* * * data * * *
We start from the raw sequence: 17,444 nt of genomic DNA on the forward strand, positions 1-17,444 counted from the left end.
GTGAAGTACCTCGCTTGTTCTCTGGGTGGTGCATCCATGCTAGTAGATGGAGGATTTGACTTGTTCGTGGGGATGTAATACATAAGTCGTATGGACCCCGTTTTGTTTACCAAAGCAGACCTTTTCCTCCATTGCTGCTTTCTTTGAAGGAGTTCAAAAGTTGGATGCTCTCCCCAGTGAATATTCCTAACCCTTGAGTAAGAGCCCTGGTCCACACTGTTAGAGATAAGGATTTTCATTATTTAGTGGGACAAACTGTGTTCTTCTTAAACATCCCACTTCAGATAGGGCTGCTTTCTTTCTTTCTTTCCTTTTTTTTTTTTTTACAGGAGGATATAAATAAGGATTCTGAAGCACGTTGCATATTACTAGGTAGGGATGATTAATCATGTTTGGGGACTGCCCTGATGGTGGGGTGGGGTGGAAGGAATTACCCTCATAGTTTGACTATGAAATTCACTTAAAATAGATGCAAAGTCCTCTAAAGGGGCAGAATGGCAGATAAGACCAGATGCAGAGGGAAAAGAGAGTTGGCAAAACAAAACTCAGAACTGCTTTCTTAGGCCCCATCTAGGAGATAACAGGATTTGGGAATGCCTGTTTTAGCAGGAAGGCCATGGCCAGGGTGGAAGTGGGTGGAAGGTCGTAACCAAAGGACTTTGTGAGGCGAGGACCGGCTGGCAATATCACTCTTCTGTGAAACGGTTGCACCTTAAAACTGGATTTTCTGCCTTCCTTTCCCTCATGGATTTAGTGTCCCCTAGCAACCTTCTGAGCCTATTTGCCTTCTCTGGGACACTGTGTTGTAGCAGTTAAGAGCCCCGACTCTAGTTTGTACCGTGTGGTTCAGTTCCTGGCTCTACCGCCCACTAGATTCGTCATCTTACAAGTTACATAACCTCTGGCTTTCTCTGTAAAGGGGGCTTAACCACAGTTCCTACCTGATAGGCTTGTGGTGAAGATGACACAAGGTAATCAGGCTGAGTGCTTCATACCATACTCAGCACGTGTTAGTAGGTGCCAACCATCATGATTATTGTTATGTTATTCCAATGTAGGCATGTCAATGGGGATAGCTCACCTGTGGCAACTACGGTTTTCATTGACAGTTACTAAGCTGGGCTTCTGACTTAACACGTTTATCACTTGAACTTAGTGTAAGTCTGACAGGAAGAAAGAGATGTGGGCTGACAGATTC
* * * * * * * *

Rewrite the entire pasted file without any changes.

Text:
We start from the raw sequence: 17,444 nt of genomic DNA on the forward strand, positions 1-17,444 counted from the left end.
GTGAAGTACCTCGCTTGTTCTCTGGGTGGTGCATCCATGCTAGTAGATGGAGGATTTGACTTGTTCGTGGGGATGTAATACATAAGTCGTATGGACCCCGTTTTGTTTACCAAAGCAGACCTTTTCCTCCATTGCTGCTTTCTTTGAAGGAGTTCAAAAGTTGGATGCTCTCCCCAGTGAATATTCCTAACCCTTGAGTAAGAGCCCTGGTCCACACTGTTAGAGATAAGGATTTTCATTATTTAGTGGGACAAACTGTGTTCTTCTTAAACATCCCACTTCAGATAGGGCTGCTTTCTTTCTTTCTTTCCTTTTTTTTTTTTTTACAGGAGGATATAAATAAGGATTCTGAAGCACGTTGCATATTACTAGGTAGGGATGATTAATCATGTTTGGGGACTGCCCTGATGGTGGGGTGGGGTGGAAGGAATTACCCTCATAGTTTGACTATGAAATTCACTTAAAATAGATGCAAAGTCCTCTAAAGGGGCAGAATGGCAGATAAGACCAGATGCAGAGGGAAAAGAGAGTTGGCAAAACAAAACTCAGAACTGCTTTCTTAGGCCCCATCTAGGAGATAACAGGATTTGGGAATGCCTGTTTTAGCAGGAAGGCCATGGCCAGGGTGGAAGTGGGTGGAAGGTCGTAACCAAAGGACTTTGTGAGGCGAGGACCGGCTGGCAATATCACTCTTCTGTGAAACGGTTGCACCTTAAAACTGGATTTTCTGCCTTCCTTTCCCTCATGGATTTAGTGTCCCCTAGCAACCTTCTGAGCCTATTTGCCTTCTCTGGGACACTGTGTTGTAGCAGTTAAGAGCCCCGACTCTAGTTTGTACCGTGTGGTTCAGTTCCTGGCTCTACCGCCCACTAGATTCGTCATCTTACAAGTTACATAACCTCTGGCTTTCTCTGTAAAGGGGGCTTAACCACAGTTCCTACCTGATAGGCTTGTGGTGAAGATGACACAAGGTAATCAGGCTGAGTGCTTCATACCATACTCAGCACGTGTTAGTAGGTGCCAACCATCATGATTATTGTTATGTTATTCCAATGTAGGCATGTCAATGGGGATAGCTCACCTGTGGCAACTACGGTTTTCATTGACAGTTACTAAGCTGGGCTTCTGACTTAACACGTTTATCACTTGAACTTAGTGTAAGTCTGACAGGAAGAAAGAGATGTGGGCTGACAGATTC